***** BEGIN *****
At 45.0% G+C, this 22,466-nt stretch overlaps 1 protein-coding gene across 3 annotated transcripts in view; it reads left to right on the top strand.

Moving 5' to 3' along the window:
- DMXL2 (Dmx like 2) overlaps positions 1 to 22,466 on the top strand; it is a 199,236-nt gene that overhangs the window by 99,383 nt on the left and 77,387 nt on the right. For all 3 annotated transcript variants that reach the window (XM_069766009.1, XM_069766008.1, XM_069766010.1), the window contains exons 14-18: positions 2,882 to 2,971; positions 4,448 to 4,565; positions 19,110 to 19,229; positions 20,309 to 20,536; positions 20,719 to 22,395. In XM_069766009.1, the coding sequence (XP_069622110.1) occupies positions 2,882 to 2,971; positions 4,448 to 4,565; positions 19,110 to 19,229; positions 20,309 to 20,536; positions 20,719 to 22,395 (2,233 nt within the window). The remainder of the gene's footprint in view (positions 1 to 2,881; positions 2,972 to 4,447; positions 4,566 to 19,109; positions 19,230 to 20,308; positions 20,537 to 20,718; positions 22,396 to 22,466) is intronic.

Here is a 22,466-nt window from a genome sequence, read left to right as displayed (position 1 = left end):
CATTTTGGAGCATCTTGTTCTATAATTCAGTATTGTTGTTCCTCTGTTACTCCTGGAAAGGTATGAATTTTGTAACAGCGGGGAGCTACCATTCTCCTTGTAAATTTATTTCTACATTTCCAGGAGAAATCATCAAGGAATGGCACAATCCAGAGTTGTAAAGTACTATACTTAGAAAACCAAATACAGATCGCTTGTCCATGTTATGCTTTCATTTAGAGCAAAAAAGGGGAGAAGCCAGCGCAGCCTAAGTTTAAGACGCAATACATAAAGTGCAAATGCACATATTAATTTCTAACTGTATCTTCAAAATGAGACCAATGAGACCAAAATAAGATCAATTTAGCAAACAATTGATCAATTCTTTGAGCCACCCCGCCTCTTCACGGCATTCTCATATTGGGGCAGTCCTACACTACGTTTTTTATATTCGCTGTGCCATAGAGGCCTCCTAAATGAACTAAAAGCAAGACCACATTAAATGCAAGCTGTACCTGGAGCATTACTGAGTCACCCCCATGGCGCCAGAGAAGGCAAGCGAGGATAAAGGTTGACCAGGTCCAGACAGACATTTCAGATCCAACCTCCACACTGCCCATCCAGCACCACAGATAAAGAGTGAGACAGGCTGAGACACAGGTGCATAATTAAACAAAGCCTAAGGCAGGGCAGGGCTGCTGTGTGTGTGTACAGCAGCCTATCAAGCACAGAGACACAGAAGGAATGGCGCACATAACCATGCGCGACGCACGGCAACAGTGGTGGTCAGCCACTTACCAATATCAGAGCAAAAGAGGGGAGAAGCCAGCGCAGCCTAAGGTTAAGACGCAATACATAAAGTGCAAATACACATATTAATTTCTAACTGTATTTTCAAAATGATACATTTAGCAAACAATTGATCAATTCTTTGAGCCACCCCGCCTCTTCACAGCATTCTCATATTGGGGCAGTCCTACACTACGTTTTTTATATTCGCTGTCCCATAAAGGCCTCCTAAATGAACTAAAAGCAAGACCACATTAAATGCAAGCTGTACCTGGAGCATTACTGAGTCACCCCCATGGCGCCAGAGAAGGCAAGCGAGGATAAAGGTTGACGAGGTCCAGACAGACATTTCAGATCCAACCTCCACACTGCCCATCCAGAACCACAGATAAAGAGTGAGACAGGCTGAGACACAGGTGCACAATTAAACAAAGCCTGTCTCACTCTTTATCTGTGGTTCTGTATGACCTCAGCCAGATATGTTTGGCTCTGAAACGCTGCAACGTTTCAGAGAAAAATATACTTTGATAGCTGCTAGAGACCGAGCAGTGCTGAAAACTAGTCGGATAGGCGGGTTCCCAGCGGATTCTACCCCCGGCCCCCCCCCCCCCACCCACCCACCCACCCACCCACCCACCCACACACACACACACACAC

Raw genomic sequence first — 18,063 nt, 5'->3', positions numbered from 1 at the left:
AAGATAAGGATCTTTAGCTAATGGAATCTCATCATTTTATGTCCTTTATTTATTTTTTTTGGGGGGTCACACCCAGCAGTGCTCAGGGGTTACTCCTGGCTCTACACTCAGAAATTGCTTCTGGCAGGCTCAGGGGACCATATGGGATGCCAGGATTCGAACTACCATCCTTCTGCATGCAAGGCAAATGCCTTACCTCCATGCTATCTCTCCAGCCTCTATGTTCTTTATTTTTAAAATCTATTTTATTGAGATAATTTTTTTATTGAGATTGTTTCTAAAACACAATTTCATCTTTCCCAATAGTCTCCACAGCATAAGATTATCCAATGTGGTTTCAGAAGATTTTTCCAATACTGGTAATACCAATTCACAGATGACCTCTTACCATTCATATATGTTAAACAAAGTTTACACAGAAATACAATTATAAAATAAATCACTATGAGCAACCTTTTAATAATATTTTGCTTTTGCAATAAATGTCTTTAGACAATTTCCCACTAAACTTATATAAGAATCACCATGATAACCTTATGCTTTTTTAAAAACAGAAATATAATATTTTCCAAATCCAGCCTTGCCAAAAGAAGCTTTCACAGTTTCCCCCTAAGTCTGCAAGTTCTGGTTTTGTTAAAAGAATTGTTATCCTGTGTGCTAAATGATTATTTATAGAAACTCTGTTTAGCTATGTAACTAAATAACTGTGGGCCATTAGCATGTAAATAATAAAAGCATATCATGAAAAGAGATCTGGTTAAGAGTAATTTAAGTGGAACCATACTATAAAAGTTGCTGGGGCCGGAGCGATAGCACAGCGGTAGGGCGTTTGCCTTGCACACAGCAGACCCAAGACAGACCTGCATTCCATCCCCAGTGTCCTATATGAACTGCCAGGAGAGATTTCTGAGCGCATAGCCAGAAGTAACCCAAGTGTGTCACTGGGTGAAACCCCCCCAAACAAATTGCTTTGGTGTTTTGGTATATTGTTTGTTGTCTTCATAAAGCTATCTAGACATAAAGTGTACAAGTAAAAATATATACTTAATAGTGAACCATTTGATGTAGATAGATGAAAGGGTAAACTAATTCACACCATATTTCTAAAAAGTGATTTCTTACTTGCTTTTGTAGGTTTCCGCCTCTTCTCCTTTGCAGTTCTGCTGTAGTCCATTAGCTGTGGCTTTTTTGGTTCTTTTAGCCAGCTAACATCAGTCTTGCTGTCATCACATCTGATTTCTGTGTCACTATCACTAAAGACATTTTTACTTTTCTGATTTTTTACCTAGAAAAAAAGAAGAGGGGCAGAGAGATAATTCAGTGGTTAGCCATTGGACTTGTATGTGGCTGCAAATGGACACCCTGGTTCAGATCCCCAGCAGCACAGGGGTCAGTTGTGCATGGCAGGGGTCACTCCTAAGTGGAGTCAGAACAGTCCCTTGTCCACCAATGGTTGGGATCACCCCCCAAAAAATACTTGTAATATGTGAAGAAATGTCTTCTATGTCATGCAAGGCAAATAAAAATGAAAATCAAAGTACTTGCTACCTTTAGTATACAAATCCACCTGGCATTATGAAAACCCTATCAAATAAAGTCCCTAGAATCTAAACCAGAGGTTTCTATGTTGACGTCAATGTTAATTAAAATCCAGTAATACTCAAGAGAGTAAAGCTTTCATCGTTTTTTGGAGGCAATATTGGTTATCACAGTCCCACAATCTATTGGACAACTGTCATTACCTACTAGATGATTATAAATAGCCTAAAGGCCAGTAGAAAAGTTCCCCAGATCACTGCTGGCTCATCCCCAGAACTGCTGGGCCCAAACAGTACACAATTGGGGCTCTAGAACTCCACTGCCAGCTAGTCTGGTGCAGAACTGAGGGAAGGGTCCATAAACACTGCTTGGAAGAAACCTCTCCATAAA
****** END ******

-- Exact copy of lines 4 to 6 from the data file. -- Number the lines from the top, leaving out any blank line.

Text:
Here is a 22,466-nt window from a genome sequence, read left to right as displayed (position 1 = left end):
CATTTTGGAGCATCTTGTTCTATAATTCAGTATTGTTGTTCCTCTGTTACTCCTGGAAAGGTATGAATTTTGTAACAGCGGGGAGCTACCATTCTCCTTGTAAATTTATTTCTACATTTCCAGGAGAAATCATCAAGGAATGGCACAATCCAGAGTTGTAAAGTACTATACTTAGAAAACCAAATACAGATCGCTTGTCCATGTTATGCTTTCATTTAGAGCAAAAAAGGGGAGAAGCCAGCGCAGCCTAAGTTTAAGACGCAATACATAAAGTGCAAATGCACATATTAATTTCTAACTGTATCTTCAAAATGAGACCAATGAGACCAAAATAAGATCAATTTAGCAAACAATTGATCAATTCTTTGAGCCACCCCGCCTCTTCACGGCATTCTCATATTGGGGCAGTCCTACACTACGTTTTTTATATTCGCTGTGCCATAGAGGCCTCCTAAATGAACTAAAAGCAAGACCACATTAAATGCAAGCTGTACCTGGAGCATTACTGAGTCACCCCCATGGCGCCAGAGAAGGCAAGCGAGGATAAAGGTTGACCAGGTCCAGACAGACATTTCAGATCCAACCTCCACACTGCCCATCCAGCACCACAGATAAAGAGTGAGACAGGCTGAGACACAGGTGCATAATTAAACAAAGCCTAAGGCAGGGCAGGGCTGCTGTGTGTGTGTACAGCAGCCTATCAAGCACAGAGACACAGAAGGAATGGCGCACATAACCATGCGCGACGCACGGCAACAGTGGTGGTCAGCCACTTACCAATATCAGAGCAAAAGAGGGGAGAAGCCAGCGCAGCCTAAGGTTAAGACGCAATACATAAAGTGCAAATACACATATTAATTTCTAACTGTATTTTCAAAATGATACATTTAGCAAACAATTGATCAATTCTTTGAGCCACCCCGCCTCTTCACAGCATTCTCATATTGGGGCAGTCCTACACTACGTTTTTTATATTCGCTGTCCCATAAAGGCCTCCTAAATGAACTAAAAGCAAGACCACATTAAATGCAAGCTGTACCTGGAGCATTACTGAGTCACCCCCATGGCGCCAGAGAAGGCAAGCGAGGATAAAGGTTGACGAGGTCCAGACAGACATTTCAGATCCAACCTCCACACTGCCCATCCAGAACCACAGATAAAGAGTGAGACAGGCTGAGACACAGGTGCACAATTAAACAAAGCCTGTCTCACTCTTTATCTGTGGTTCTGTATGACCTCAGCCAGATATGTTTGGCTCTGAAACGCTGCAACGTTTCAGAGAAAAATATACTTTGATAGCTGCTAGAGACCGAGCAGTGCTGAAAACTAGTCGGATAGGCGGGTTCCCAGCGGATTCTACCCCCGGCCCCCCCCCCCCCACCCACCCACCCACCCACCCACCCACCCACACACACACACACACAC

Raw genomic sequence first — 18,063 nt, 5'->3', positions numbered from 1 at the left: